- Sanford Nowlin
- A voter drops off her ballot at the Bexar County Elections Office.
Part of a national scramble by Republicans to restrict state voting laws, the measure's passage comes after Texas last November tallied its highest voter numbers in recent years. Democrats also increased turnout in large cities and suburbs that cycle.
GOP politicos including Gov. Greg Abbott have argued Senate Bill 7 is about restoring "election integrity" and preventing voter fraud. However, despite claims from former President Donald Trump and others, there's been no evidence of widespread voter fraud in recent elections.
“Overall, this bill is designed to address areas throughout the process where bad actors can take advantage, so Texans can feel confident that their elections are fair, honest and open,” said State Sen. Bryan Hughes, R-Mineola, when presenting the bill, according to the Texas Tribune.
But voting-rights advocates say SB7's provisions, which include limiting polling hours statewide and banning municipalities from offering drive-thru voting and other efforts to widen access, aren't meant to thwart fraud. Instead, they argue, those rules would create longer lines in urban areas, potentially disenfranchising voters of color.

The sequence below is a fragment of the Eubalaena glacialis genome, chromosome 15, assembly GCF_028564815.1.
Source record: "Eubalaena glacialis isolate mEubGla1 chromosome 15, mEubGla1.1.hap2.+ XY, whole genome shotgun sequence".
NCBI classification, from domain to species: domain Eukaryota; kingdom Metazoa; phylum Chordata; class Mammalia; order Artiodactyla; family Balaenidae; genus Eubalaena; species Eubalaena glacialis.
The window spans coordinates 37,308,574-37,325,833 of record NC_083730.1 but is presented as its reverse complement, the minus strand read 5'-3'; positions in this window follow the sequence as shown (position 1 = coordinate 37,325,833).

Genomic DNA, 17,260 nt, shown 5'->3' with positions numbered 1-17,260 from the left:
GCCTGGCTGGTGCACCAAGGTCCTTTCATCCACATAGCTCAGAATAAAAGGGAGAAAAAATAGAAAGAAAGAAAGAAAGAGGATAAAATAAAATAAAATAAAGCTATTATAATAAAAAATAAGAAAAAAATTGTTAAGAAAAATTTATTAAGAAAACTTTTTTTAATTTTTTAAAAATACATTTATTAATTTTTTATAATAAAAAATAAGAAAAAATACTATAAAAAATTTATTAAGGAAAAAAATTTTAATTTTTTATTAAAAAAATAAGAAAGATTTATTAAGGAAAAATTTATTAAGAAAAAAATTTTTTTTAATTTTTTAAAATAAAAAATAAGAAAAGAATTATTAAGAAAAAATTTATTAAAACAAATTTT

The measure would also give poll watchers more access to voting locations — a change critics say would lead to voter intimidation. Voting-rights advocates argue such steps are a throwback to Texas' long history of suppressing minority voters.
“Republicans’ actions yesterday will go down in infamy as a racist, terrifying attempt to plunge Texas back into Jim Crow. This is not who we are. This is not what our state stands for," Texas Democratic Party Chair Gilberto Hinojosa said in an emailed statement. "This will do immeasurable harm to Texas communities. Yet Republicans, in their shortsighted, self-serving political games, voted last night to gut the foundations of our democracy: Texans’ constitutional right to vote."
Hinojosa said Democrats and voting-rights organizations will sue to stop the restrictions from taking effect if the bill is passed through the Republican-controlled House and is signed into law by Abbott.
“An attack on our right to vote is an attack on our communities and our future," Hinojosa said. "We will not be silenced.”
There was at least one victory for voting-rights advocates, however. The Senate approved an amendment by state Sen. Judith Zaffirini, D-Laredo, that would strike down a portion of the original bill that would force people who vote by mail because of a disability to provide medical documentation as proof.
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